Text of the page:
Music Is Our Universal Language

The author (center) with Shu Ikeuchi (left) and Jun Saito at Diskunion in Shibuya

The author (center) with Shu Ikeuchi (left) and Jun Saito at Diskunion in Shibuya

Music brings people together. I’ve known this for a long time; we all know this, of course. But I recently had the chance to travel to Japan for one week and this fact came to life in a wonderful way.

As my day job, I work as a videographer for wedding video production company Propeller USA. Every year, a few of our employees fly to Japan for work. This winter, I got to join them for a business trip to Tokyo, Nagoya, Kyoto and Osaka. During my down time, I wanted to explore the cities and hang out with friends I’ve made through my blog/record label Aloha Got Soul.

In Tokyo, I had a handful of friends I wanted to meet with. I reached out to a friend named Shu Ikeuchi, whom I met last year at my monthly spin session, Soul Time In Hawaii, at Bevy. Shu had heard about the event from a Japanese DJ who mentioned it on Twitter. He stopped by and introduced himself, and we immediately connected over Hawaiian and Japanese AOR music. We planned to meet in Shibuya for half a day during my trip.

Also in Tokyo is another friend of mine, Jun Saito, who loves Hawaii and plays in a ska/jazz band called Your Song Is Good. (Their music really is good; you should check them out!) We first met two years ago in Hawaii. Jun stepped out of his rental car as I was walking across the parking lot to Jelly’s. “Excuse me, are you Mr. Aloha Got Soul?'” he asked. We bonded instantly over somewhat lost-in-translation conversations about Hawaiian rare groove records.

So, in Shibuya I met with Shu, 23, and Jun, early 40s, for a short digging trip and lunch. It turned out that Shu is actually a big fan of Your Song Is Good, so he was grateful to be hanging out with Jun! Regardless of our age differences and any language barriers, we had a fun time exploring the streets of Shibuya, stopping in at Diskunion and other record shops before having beers and ramen at a tiny restaurant called Kiraku.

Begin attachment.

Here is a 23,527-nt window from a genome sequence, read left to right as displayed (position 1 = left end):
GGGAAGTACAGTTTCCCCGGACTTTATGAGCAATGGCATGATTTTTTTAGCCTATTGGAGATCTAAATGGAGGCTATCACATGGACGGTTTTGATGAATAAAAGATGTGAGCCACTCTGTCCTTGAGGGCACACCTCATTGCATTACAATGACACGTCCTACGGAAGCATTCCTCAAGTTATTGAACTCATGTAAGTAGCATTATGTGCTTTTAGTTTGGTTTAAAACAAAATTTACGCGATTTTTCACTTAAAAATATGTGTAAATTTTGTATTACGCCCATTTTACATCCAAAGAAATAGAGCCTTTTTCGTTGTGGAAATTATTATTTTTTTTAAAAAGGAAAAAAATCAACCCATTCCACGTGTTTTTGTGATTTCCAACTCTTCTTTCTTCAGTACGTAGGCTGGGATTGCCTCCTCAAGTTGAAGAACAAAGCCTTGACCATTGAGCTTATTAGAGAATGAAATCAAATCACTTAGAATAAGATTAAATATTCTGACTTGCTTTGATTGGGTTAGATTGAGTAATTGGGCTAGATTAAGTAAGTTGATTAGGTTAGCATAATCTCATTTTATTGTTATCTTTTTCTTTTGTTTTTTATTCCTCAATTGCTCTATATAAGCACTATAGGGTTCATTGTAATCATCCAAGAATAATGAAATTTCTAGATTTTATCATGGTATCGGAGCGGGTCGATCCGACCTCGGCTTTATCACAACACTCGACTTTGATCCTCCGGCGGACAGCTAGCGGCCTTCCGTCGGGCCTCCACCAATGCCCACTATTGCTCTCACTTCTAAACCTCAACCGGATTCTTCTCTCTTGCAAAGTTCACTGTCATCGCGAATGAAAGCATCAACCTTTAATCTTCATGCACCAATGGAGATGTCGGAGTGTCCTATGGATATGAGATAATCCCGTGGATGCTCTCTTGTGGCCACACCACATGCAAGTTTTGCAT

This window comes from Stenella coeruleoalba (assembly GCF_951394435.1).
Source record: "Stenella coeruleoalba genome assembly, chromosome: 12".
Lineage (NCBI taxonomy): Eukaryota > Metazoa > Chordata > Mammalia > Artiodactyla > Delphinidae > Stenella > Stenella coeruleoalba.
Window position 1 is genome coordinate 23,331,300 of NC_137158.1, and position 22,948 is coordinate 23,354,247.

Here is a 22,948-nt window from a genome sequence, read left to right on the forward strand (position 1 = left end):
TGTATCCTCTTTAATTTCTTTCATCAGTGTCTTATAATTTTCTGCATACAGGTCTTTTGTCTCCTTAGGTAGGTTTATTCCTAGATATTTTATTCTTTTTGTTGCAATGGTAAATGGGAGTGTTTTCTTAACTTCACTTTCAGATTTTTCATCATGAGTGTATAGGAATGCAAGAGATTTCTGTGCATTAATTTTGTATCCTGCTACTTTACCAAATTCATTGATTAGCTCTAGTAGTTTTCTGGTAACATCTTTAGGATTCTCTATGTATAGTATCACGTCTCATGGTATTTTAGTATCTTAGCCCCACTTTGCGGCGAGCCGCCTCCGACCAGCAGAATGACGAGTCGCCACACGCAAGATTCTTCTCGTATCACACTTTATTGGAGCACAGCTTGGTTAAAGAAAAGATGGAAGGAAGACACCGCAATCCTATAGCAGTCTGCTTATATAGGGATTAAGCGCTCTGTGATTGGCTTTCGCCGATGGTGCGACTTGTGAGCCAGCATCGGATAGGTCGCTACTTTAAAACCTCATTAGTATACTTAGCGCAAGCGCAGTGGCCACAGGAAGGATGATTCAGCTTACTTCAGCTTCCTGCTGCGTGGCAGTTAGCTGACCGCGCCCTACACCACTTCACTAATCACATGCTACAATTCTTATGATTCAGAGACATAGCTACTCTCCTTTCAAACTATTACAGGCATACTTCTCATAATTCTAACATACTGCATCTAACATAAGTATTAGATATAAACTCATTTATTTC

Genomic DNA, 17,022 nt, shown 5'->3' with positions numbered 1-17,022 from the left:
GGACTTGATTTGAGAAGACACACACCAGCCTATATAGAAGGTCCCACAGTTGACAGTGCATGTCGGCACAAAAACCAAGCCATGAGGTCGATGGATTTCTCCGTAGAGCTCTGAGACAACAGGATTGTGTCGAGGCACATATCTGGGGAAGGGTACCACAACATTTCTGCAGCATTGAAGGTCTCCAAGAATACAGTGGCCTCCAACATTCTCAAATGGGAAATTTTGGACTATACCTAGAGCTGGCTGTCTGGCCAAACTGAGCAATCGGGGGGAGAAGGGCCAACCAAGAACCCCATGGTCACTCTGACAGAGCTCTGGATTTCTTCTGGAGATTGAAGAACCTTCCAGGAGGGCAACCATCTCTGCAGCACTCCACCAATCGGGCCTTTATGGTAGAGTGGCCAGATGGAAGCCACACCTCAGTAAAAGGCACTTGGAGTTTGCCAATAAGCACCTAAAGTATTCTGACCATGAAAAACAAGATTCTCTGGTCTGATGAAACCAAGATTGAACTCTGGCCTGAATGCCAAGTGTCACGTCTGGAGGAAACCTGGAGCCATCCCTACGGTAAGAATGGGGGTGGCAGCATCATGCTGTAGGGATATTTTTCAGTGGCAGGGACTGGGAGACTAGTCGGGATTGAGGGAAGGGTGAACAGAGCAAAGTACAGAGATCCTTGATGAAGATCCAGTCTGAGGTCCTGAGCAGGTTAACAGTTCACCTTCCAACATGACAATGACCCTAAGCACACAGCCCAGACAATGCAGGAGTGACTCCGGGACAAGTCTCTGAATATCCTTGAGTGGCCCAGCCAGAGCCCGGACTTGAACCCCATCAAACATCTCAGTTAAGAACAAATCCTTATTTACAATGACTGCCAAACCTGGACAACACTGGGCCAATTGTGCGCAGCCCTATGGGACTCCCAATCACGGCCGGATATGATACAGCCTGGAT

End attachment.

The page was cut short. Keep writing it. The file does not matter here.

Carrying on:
Norio Sato (left) and Eiji Taniguchi dig through records at Sound Pak in Osaka  ROGER BONG PHOTOS

Norio Sato (left) and Eiji Taniguchi dig through records at Sound Pak in Osaka ROGER BONG PHOTOS

Then, my friends realized that Japan’s DJ Muro has a shop in Harajuku, so we hightailed it by taxi with the little time I had left before returning to work. In 2009, DJ Muro released a mixtape of rare Hawaiian funk called “Hawaiian Breaks.” It was that mix that inspired me to start Aloha Got Soul, which in turn is the reason why Shu, Jun and I had become friends! (Muro was at the recording studio when we stopped by his shop, so we didn’t get a chance to meet him.)

In Osaka, I met with two independent record shop owners, Norio Sato and Eiji Taniguchi, of Rare Groove and Revelation Time, respectively. Their shops are about seven minutes apart from each other by foot. Norio’s shop is located in the American Village shopping district of Osaka. In his building are six other record shops. Only in Japan. We walked around the neighborhood and hit at least three others in the area — King Kong, Sound Pak and JJ’s Records — with plenty more left unvisited.

Both meetings in Tokyo and Osaka were brief but memorable and have reminded me that no matter where one is in this world, music is the universal language that connects us all.